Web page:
External authors

Marshall Van Alstyne

Questrom Professor, Boston University; Digital Fellow, MIT Initiative on the Digital Economy

Marshall Van Alstyne is one of the world’s foremost experts on platform strategies and network business models. He is a frequent speaker, board level advisor, and consultant to both startups and global firms.
His research has received numerous academic awards and appeared in top journals such as Science, Nature, and Harvard Business Review. Interviews appear regularly across Bloomberg, the New York Times, the Wall Street Journal and National Public Radio. Prof. Van Alstyne is a research scientist at MIT, tenured professor at Boston University, and graduate of Yale and MIT. His consulting includes such firms as British Telecom, Cisco, Haier, IBM, Intel, Microsoft, Pearson, and SAP. He holds multiple patents; and was among the first to measure individual dollar output from social networks and IT. His coauthored work, with Geoffrey Parker, of two-sided markets and platforms as inverted firms are now taught and applied worldwide.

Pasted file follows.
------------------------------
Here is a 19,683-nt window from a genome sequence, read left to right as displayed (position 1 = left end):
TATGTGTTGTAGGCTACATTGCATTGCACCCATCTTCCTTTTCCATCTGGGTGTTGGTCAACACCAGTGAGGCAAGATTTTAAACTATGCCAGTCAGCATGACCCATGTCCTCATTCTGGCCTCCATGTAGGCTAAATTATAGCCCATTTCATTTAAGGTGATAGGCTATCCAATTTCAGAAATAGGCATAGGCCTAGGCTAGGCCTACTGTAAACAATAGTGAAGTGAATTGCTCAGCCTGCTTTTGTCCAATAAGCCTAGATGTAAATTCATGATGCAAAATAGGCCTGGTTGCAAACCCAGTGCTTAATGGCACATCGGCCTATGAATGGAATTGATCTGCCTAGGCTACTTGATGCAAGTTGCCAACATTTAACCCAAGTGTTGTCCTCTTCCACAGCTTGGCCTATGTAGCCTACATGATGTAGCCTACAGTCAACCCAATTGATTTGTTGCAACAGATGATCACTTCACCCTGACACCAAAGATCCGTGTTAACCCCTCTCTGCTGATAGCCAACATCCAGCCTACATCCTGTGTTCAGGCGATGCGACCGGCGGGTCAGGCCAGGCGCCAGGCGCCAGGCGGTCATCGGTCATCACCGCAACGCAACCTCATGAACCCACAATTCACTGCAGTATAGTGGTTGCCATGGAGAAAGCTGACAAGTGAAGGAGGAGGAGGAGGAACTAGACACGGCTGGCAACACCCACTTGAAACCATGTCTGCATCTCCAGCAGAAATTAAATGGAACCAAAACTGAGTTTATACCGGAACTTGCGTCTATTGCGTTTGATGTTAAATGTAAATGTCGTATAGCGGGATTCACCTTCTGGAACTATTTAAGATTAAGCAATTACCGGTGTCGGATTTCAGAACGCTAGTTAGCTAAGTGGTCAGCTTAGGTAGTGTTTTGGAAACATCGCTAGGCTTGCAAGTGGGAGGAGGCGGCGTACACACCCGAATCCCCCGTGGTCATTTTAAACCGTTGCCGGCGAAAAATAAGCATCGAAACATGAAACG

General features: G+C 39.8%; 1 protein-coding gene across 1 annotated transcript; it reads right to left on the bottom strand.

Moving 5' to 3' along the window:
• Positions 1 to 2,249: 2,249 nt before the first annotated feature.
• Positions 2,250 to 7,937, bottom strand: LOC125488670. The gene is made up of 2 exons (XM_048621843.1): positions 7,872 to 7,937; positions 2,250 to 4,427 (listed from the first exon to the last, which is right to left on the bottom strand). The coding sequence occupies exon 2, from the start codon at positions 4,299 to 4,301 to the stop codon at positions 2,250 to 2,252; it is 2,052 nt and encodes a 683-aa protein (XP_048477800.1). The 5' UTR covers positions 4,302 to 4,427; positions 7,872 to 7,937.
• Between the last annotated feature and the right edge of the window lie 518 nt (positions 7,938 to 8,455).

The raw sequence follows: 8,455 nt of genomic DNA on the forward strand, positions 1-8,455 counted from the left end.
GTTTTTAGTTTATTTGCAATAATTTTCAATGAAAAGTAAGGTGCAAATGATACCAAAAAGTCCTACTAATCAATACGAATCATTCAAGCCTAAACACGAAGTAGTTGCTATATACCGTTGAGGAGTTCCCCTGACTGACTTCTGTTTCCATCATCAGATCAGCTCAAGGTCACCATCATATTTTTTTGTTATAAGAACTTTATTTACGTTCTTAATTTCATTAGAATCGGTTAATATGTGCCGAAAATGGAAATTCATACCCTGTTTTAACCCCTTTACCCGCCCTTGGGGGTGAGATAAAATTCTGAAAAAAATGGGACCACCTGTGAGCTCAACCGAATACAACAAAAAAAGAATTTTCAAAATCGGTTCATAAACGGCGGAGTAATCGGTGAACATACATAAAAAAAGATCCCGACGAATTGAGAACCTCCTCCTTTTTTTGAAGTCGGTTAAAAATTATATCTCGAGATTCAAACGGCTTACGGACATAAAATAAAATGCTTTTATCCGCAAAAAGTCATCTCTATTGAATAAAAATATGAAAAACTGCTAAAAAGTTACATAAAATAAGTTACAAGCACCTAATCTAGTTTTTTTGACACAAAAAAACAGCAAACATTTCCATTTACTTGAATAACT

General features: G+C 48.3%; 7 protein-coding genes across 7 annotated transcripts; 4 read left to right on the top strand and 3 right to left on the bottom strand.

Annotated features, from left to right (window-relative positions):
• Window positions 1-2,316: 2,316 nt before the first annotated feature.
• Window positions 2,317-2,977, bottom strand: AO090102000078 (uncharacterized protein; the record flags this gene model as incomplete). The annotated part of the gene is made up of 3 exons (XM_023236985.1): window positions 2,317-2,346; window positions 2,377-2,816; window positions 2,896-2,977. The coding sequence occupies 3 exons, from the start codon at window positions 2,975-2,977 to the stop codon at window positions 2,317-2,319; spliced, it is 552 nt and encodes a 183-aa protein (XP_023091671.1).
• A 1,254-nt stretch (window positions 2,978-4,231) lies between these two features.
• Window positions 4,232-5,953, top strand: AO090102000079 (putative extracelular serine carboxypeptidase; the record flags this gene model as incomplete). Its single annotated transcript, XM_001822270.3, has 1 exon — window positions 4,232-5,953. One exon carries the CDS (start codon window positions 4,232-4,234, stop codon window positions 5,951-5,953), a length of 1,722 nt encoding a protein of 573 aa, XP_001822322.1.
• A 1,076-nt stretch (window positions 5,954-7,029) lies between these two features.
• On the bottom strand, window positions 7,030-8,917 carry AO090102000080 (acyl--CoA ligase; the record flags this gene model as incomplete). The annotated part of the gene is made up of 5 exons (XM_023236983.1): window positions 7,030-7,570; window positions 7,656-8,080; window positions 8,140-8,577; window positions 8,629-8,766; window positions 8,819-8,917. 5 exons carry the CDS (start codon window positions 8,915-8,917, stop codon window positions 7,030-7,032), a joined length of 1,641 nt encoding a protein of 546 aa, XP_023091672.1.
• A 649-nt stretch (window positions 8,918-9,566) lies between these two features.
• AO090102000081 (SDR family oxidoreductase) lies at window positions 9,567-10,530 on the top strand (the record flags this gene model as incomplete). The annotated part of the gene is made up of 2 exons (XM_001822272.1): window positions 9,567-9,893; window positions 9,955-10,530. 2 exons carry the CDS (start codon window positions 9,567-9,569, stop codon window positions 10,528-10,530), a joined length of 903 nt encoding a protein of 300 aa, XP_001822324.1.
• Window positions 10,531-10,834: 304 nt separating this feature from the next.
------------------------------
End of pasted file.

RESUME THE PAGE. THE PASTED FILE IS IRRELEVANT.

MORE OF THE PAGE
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Working Paper

Platform mergers and antitrust

This paper sets out a framework for addressing competition concerns arising from acquisitions in big platform ecosystems. This is a June 2021 update of the same paper published in January 2021.

By: Geoffrey Parker, Georgios Petropoulos and Marshall Van Alstyne Topic: Innovation & Competition Policy Date: June 15, 2021
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Working Paper

Platform mergers and antitrust

This paper sets out a framework for addressing competition concerns arising from acquisitions in big platform ecosystems.

By: Geoffrey Parker, Georgios Petropoulos and Marshall Van Alstyne Topic: Innovation & Competition Policy Date: January 26, 2021
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Working Paper

Digital platforms and antitrust

The market power of online platforms raises concerns that they may engage in anti-competitive practices, but traditional (ex-post) antitrust intervention will be less effective in markets driven by network effects unless it is combined with a proper (ex-ante) regulatory framework. Intervention should not reduce value creation, should focus on fair sharing of value, and should eliminate incentives for anti-competitive strategies.

By: Geoffrey Parker, Georgios Petropoulos and Marshall Van Alstyne Topic: Innovation & Competition Policy Date: November 23, 2020